• Gamera vs. Deep Sea Monster Zigra (literal translation)
  • Gamera vs. Zigra Deep Sea Monster (2005 Japanese DVD English title)
  • Gamera versus Zigura (2016 Japanese DVD English title)
  • Gamera versus Zigra - Frankenstein's Space Beast Strikes (Gamera gegen Zigra - Frankensteins Weltraumbestie schlägt zu; 2013 German DVD title)

Theatrical releases

U.S. release

U.S. Gamera vs. Zigra VHS front and back cover

Unlike the previous five Gamera films, Gamera vs. Zigra was not acquired by American International Television, possibly due to Daiei's bankruptcy shortly after its release. Instead, King Features Entertainment licensed it through Daiei Film and commissioned a dub in 1985. It first aired on American television in 1987, and was among the first films to be riffed on Mystery Science Theater 3000 the following year.

Video releases

King Features Entertainment VHS (1987)

  • Tapes: 1
  • Notes: Runtime is 91 minutes.

Shout! Factory DVD (March 15, 2011)

  • Region: 1
  • Discs: 1
  • Audio: Japanese (1.0 Mono), English (1.0 Mono)
  • Subtitles: English
  • Special features: Photo galleries
  • Notes: Both versions of the film use the same Japanese video track. Packaged with Gamera Super Monster.

Mill Creek DVD (2014) [Gamera: The Legacy Collection]

Mill Creek Blu-ray (2014) [Gamera: The Ultimate Collection Volume 2]

Arrow Video Blu-ray (2020/2021) [Gamera: The Complete Collection and Gamera: The Showa Era]

  • Region: A and B
  • Discs: 8 (The Complete Collection] or 4 (The Showa Era)
  • Audio: Japanese and English (DTS-HD Master Audio Mono)
  • Subtitles: English
  • Special features: Audio commentary by Sean Rhoads and Brooke McCorkle, introduction by August Ragone (8 minutes), opening and end credits from the Sandy Frank version of the film (3 minutes), Japanese theatrical trailer, American video promo, and an image gallery. Gamera: The Complete Collection includes 12 art cards by Matt Frank, a map of Gamera's appearances throughout the world, and two books; the first collects A History of Gamera by Patrick Macias, a 1996 Noriaki Yuasa interview by David Milner, kaiju x-ray illustrations by Jolyan Yates, three Fangoria articles on the Heisei Gamera trilogy by Norman England, a guide to the English dubs of the Gamera series by James Flower, and information on the transfers presented in the set, while the second reprints the comics Gamera and The Last Hope.
  • Notes: Gamera: The Complete Collection is out of print. Packaged with the other 11 Gamera films in The Complete Colection and the other seven Showa Gamera films in The Showa Era. Due to the large number of special features in these sets, only the supplements pertinent to Gamera vs. Zigra are described above.

Unmade sequel

Daiei announced a follow-up to Gamera vs. Zigra, only given the placeholder title Gamera vs. the Two-Headed Monster W, shortly after the film's release. Noriaki Yuasa was set to return to direct the film, with Nisan Takahashi writing and Akira Inoue designing Gamera's new foe "W." However, Daiei declared bankruptcy that November, causing the film's cancellation and the entire Gamera series to be put on hold. After Tokuma Shoten acquired Daiei's assets in 1974 and established the successor company Daiei Film, it began development on a revival of the series. Gamera Super Monster was released in 1980, and though Yuasa and Takahashi returned to write and direct, the film was produced on an incredibly short schedule and a limited budget, heavily reusing footage from the previous seven Gamera films. Dismayed at the direction of the film, Yuasa and Takahashi chose to have Gamera die at the film's conclusion and end the series for good. The two did reunite on the 1991 short film Gamera vs. Garasharp, released as part of the Gamera Permanent Preservation Plan LaserDisc set. The short is often mistakenly believed to be a condensed adaptation of the planned Gamera vs. the Two-Headed Monster W, but Yuasa clarified that the short was entirely original and created solely for the set.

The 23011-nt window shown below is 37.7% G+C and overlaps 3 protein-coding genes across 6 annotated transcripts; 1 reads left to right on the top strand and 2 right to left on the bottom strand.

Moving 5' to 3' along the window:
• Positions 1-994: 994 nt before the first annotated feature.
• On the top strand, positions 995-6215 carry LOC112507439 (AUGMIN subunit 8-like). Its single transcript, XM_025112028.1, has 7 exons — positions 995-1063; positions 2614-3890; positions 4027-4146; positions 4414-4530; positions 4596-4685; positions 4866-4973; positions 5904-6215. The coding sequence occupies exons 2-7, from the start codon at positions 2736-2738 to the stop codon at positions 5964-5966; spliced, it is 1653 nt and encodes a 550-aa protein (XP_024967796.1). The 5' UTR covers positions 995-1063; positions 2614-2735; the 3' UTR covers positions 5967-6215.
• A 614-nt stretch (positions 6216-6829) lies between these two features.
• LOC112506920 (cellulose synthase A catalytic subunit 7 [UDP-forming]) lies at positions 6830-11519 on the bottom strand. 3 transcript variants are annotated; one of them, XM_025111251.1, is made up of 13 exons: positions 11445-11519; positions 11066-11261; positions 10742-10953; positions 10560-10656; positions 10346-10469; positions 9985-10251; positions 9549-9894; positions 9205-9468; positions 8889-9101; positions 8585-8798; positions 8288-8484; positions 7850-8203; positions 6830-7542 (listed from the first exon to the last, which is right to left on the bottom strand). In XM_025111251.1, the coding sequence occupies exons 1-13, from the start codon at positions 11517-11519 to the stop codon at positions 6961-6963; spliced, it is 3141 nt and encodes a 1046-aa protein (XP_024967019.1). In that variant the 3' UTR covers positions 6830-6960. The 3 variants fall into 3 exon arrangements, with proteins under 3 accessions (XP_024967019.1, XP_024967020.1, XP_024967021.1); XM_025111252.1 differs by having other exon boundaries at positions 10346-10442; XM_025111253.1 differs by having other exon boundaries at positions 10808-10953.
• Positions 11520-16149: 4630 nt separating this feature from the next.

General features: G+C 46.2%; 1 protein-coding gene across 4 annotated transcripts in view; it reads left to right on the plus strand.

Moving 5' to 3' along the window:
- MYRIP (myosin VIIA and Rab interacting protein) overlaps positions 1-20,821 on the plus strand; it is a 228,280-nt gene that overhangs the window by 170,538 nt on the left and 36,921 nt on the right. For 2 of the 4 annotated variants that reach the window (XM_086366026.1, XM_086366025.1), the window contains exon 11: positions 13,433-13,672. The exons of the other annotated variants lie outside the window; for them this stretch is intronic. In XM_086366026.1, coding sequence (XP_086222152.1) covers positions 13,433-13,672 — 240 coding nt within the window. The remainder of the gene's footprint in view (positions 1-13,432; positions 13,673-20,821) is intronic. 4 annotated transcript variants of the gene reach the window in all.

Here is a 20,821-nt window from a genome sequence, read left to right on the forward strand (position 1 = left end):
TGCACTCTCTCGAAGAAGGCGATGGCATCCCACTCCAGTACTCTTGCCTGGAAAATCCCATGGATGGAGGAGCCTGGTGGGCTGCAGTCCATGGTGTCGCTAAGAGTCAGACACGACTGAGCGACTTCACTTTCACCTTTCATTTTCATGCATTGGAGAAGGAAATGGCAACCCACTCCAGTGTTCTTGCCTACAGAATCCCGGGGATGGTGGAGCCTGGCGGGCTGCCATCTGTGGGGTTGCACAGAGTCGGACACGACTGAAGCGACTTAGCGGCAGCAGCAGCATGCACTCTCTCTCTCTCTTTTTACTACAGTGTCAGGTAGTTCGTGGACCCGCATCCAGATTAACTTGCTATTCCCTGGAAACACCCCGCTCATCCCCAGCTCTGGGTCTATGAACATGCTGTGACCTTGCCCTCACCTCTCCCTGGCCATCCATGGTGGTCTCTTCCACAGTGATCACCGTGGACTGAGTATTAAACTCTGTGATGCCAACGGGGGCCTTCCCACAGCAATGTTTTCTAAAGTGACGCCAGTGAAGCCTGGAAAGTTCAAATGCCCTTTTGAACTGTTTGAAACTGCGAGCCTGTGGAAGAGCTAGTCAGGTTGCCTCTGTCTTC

Japanese Gamera vs. Zigra trailer
Gamera vs. Zigra King Features Entertainment spots
Gamera vs. Zigra Just for Kids preview


Dainichi Eihai Co. Ltd logo
  • Gamera vs. Zigra was released by Dainichi Film Distribution Co., Ltd (ダイニチ映配株式会社,   Dainichi Eihai Kabushiki Gaisha), a short-lived subsidiary formed between Daiei and Nikkatsu in 1970 to share distribution costs.
  • Gamera vs. Zigra was released in theaters during the school summer break exactly one week before Godzilla vs. Hedorah, another kaiju film dealing with pollution and its effects on sealife.
  • Gamera vs. Zigra was filmed on location at Kamogawa Sea World and around Kamogowa. The special effects scenes were also filmed on a small set of the area around Kamogawa Sea World, with none of the miniatures destroyed.


This is a list of references for Gamera vs. Zigra. These citations are used to identify the reliable sources on which this article is based. These references appear inside articles in the form of superscript numbers, which look like this: [1]

  1. Stuart Galbraith IV (1998). Monsters Are Attacking Tokyo!. Feral House. p. 74. ISBN 0-922915-47-4.